5 Language-Learning Tools To Put You On The Path To Fluency

Whether you're planning to visit another country or simply want to expand your cultural horizons from home, it's useful to learn another language so that you can become more open to all the world has to offer. Thankfully, a number of modern tools are available to make this process a convenient and successful one. Encompassing an array of media from analog to digital, the resources included here will get you on the right track toward achieving multilingual fluency. This video was made with Ezvid Wikimaker.

5 Tools to Help You Become Fluent in Other Languages

Name Highlights
Fluent Forever A neuroscience-rooted method that uses personalized flashcards and spaced repetition
Free Language Offers language-learning through various media such as a podcast, blog posts, apps, courses, peer-to-peer tutoring, and more
Drops Combines short word games with mnemonic associations, and provides instruction in many rare languages not available from other applications
Multibhashi Caters to Indian users with Hindi to English and English to Hindi translation, and encourages self-study as well as tutoring sessions
Speak & Translate Converts both voice and text to different languages by making use of Apple speech recognition technology

The Secrets of Being a Polyglot

The Top 10 Languages by Number of Native Speakers

  1. Chinese
  2. Spanish
  3. English
  4. Hindi
  5. Arabic
  6. Bengali
  7. Portuguese
  8. Russian
  9. Japanese
  10. Lahnda (Western Punjabi)

Quick Tips for Effective Language-Learning

In Depth

It takes a lot of work to learn a new language. Fortunately, many great digital tools have emerged to help you achieve fluency, without or in addition to classes you might take in person. This list, presented in no particular order, looks at five of them.

#1 on the list is Fluent Forever, a neuroscience-based language learning method that can be learned from both an app and a book. The program has four steps, rooted in the use of personalized flashcards, which help the brain to learn and retain new information, and spaced repetition, which optimizes study time by ensuring that your flashcards show up at the perfect moment, right before you forget them.

The first step is to train your ears with pronunciation lessons. Next, learn vocabulary through images instead of translations. In step three, you absorb grammar naturally through stories relevant to you. Finally, practice speech to fluency with native tutors. The method can be generalized for any language, and there are versions of the app tailored to Spanish, Korean, Portuguese, and Russian, among others.

The first step is to train your ears with pronunciation lessons.

At #2, Free Language offers sources for language learning in multiple media at no cost. It comprises a podcast, instructional blog posts, a newsletter, apps, structured courses, peer-to-peer tutoring and exchange, videos, and all-in-one kits. It was started in 2006 by Chapman Woodriff, who travels the world learning new tongues.

Woodriff also has a background in linguistics, with a degree from University of Virginia. The site offers specialized instruction in nearly 100 languages, from some of the world's most popular, like Hindi, Mandarin, Arabic, and Spanish to the less commonly taught, such as Luxembourgish, Zarma, Dari, and Kazakh.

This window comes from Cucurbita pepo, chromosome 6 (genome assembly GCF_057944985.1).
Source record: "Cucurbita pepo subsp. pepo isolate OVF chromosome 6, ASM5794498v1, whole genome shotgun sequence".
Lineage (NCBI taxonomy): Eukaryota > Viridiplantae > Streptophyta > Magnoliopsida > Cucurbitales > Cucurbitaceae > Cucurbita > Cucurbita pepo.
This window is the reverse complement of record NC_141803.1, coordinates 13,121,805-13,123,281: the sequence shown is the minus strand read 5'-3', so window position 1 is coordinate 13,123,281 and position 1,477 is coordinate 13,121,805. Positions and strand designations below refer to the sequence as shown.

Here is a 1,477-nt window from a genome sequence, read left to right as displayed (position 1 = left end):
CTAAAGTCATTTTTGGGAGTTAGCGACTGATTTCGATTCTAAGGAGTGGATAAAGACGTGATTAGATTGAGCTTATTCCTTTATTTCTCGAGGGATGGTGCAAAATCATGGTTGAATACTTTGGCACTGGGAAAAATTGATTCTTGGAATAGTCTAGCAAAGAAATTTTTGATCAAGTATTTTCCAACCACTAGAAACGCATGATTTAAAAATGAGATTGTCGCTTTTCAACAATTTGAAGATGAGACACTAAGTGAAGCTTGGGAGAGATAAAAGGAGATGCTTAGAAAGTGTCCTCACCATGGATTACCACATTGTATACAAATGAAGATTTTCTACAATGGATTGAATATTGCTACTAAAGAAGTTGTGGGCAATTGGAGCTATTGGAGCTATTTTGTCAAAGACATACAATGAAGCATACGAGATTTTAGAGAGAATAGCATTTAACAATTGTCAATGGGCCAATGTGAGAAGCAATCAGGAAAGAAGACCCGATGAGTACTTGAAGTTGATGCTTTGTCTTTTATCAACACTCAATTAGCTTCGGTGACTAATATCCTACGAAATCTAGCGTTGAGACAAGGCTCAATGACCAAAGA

Coming in at #3 is Drops, a lavishly designed app that promises a new and fun method of language learning. The program combines short, engaging word games with mnemonic associations. It currently offers instruction in more than 30 languages, including many not available from other applications, such as Samoan, Maori, and the Northern Japanese tongue of Ainu.

The program combines short, engaging word games with mnemonic associations.

While Drops is designed for spoken languages, a companion app called Scripts teaches new alphabets, so users can master writing them. It features seven character systems: American Sign Language, Russian Cyrillic, English, Hindi Devanagari, Japanese Kana, Chinese Hanzi, and Korean Hangul. Both apps are regularly updated with new subject areas and the Drops blog posts challenges to keep you motivated.

In the #4 spot, it's Multibhashi. The app was created in India by Anuradha Agarwal, who developed the program by drawing on her own language acquisition experiences. It provides a blended approach to learning where the user is encouraged to study by themselves as well as work with a tutor through text, phone, and video-based chat sessions.

Multibhashi's lessons are rooted in the user's mother tongue. Catering to the needs of Indian users, it currently offers instruction from Hindi to English and vice versa, as well as courses in Kannada, Tamil, and Gujarati for English speakers. The app's wide range of one-on-one instructors speak and teach a variety of dialects and offer expertise in different language contexts, such as business or academia.

The app's wide range of one-on-one instructors speak and teach a variety of dialects and offer expertise in different language contexts, such as business or academia.

Closing out the list at #5 is Speak & Translate from Apalon. The app converts both voice and text messages from one language to another, offering both practical help in cross-linguistic communication and a novel tool of instruction for new language learners. It can translate between writing in more than 100 dialects and between voices in more than 50.

Making use of Apple speech recognition technology, it works quickly. A language detection feature allows users to translate texts even when they don't know the dialect in question. iCloud integration provides usage history synchronized across devices. Users can choose between male and female voices, and change their speeds. The service is free, but a premium version offers unlimited translations without advertisements.